You can’t be too patriotic. Either you’re patriotic or you’re not. It’s a virtue. “For God and Country” – Pro Deo et Patria, or, as my license plate reads: [4G0D4ALL]. If you’re exaggerated either way (and you can be, either way) it’s no longer about the family of one’s fatherland, so to speak, respecting others, helping others, but instead it’s all just about yourself at the cost of others, at the cost of one’s patria, one’s fatherland. Thus, we have a suspect bomber guy, now assisting with interrogations, as it should be.
Ironically, the best way to be a good citizen of one’s patria, fatherland, here on earth is to know that we are all in exile upon this earth, away as we are from our heavenly homeland, where Jesus will bring us face to face with our dearest Heavenly Father.
We call to mind something written waaaay back in the day, some say the first century, some say later, the letter to Diognetus (here with chapters 5 and 6):
CHAPTER 5 — 5:1 For Christians are not distinguished from the rest of mankind either in locality or in speech or in customs. 5:2 For they dwell not somewhere in cities of their own, neither do they use some different language, nor practise an extraordinary kind of life. 5:3 Nor again do they possess any invention discovered by any intelligence or study of ingenious men, nor are they masters of any human dogma as some are. 5:4 But while they dwell in cities of Greeks and barbarians as the lot of each is cast, and follow the native customs in dress and food and the other arrangements of life, yet the constitution of their own citizenship, which they set forth, is marvellous, and confessedly contradicts expectation. 5:5 They dwell in their own countries, but only as sojourners; they bear their share in all things as citizens, and they endure all hardships as strangers. Every foreign country is a fatherland to them, and every fatherland is foreign. 5:6 They marry like all other men and they beget children; but they do not cast away their offspring. 5:7 They have their meals in common, but not their wives. 5:8 They find themselves in the flesh, and yet they live not after the flesh. 5:9 Their existence is on earth, but their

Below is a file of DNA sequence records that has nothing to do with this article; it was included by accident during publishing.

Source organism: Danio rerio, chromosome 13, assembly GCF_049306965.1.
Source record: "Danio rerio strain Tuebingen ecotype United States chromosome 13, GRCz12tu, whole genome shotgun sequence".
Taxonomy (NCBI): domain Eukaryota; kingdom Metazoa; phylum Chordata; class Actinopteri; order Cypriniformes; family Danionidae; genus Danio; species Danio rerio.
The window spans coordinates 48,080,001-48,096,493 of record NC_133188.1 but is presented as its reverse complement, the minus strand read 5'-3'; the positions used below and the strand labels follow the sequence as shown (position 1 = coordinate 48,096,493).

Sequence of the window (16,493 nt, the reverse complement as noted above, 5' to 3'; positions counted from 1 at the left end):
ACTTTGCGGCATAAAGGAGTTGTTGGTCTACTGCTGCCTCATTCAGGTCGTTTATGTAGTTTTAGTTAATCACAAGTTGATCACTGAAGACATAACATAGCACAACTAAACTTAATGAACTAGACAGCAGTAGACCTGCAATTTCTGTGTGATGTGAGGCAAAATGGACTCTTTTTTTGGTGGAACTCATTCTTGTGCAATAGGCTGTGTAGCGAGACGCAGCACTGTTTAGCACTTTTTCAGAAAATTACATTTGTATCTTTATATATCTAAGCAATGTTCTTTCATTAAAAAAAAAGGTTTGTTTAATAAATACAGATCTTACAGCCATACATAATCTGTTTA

citizenship is in heaven. 5:10 They obey the established laws, and they surpass the laws in their own lives. 5:11 They love all men, and they are persecuted by all. 5:12 They are ignored, and yet they are condemned. They are put to death, and yet they are endued with life. 5:13 They are in beggary, and yet they make many rich. They are in want of all things, and yet they abound in all things. 5:14 They are dishonoured, and yet they are glorified in their dishonour. They are evil spoken of, and yet they are vindicated. 5:15 They are reviled, and they bless; they are insulted, and they respect. 5:16 Doing good they are punished as evil-doers; being punished they rejoice, as if they were thereby quickened by life. 5:17 War is waged against them as aliens by the Jews, and persecution is carried on against them by the Greeks, and yet those that hate them cannot tell the reason of their hostility.